On Dec. 9, 2011, Law Society of Upper Canada members identified as a priority for the coming year the examination of alternative business structures (ABS) as a means of delivering legal services in Ontario. Based on the contents of the first report to convocation of the ABS working group (last June) and numerous comments at the society’s ABS symposium in October of last year, some form of ABS is likely to be approved in Ontario in the coming months and that will likely have implications for the personal-injury bar. Continue reading →
In a typical personal injury case, there are a number of approaches to developing the theory of economic loss and a number of assumptions are made as part of that theory. In cases where a person is unlikely to return to work or has returned to work but is likely to have to retire earlier than otherwise would have been the case, a major part of the theory revolves around the person’s expected retirement age, but for the accident. While each case turns on its own facts, to some extent both plaintiff counsel and defence counsel will base their theories on a presumed retirement age. Many defence theories are based on an outdated notion that people are embracing the idea of Freedom 55 and retiring earlier than in previous generations. The recent data on this point clearly shows an upward trend in retirement age. There are two very good reasons for this trend; people are living longer and saving less for retirement and people simply cannot afford to retire. Continue reading →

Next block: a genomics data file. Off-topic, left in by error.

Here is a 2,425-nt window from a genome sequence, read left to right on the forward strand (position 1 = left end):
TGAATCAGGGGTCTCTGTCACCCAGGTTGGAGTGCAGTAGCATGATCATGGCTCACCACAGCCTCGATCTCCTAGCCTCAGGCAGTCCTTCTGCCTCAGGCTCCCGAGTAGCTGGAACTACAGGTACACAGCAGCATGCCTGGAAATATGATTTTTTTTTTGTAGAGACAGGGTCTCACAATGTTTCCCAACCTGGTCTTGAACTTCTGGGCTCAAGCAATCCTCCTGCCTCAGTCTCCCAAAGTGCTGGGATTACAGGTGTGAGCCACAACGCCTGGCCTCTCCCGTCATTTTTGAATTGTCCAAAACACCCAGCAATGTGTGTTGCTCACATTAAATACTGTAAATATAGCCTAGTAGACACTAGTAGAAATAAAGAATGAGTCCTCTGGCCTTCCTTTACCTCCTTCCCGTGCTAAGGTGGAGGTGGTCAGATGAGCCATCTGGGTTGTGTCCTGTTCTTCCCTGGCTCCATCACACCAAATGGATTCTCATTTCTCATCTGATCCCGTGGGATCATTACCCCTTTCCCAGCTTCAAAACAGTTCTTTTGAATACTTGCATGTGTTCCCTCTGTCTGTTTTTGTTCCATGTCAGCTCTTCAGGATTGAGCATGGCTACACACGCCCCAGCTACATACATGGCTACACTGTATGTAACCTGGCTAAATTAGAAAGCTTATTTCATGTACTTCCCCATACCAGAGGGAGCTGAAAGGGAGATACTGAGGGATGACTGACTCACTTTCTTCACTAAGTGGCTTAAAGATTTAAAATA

In a court action for damages arising out of an injury, judges and juries will rely upon the opinions of health professionals in order to understand and interpret the facts of a plaintiff’s claim. However, many health professionals are understandably hesitant to express their opinions within this context. This article is intended to assist health professionals in this regard, through a discussion of what a health professional may expect and how best to prepare, if called to appear as a witness at trial.
The scope of the expert’s testimony
When an expert takes the stand at trial, he or she will not be narrowly confined and limited to the precise content of his or her report, which would have been delivered pursuant to theEvidence Act. A medical expert has a right to explain, amplify and expand on what is latent in the medical report – so long as they are not opening a new field. The purpose of the rule is to facilitate orderly trial preparation by providing opposing parties with adequate notice of opinion evidence to be adduced at trial. Continue reading →
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McLeish Orlando is a Toronto personal injury law firm representing people who have been seriously injured and family members who have lost a loved one through the negligence of others. McLeish Orlando is a recognized leader within wrongful death and personal injury law. We represent people who have suffered brain injuries, spinal cord injuries and serious orthopaedic injuries. We strive for a fair settlement and the best possible results for our clients.
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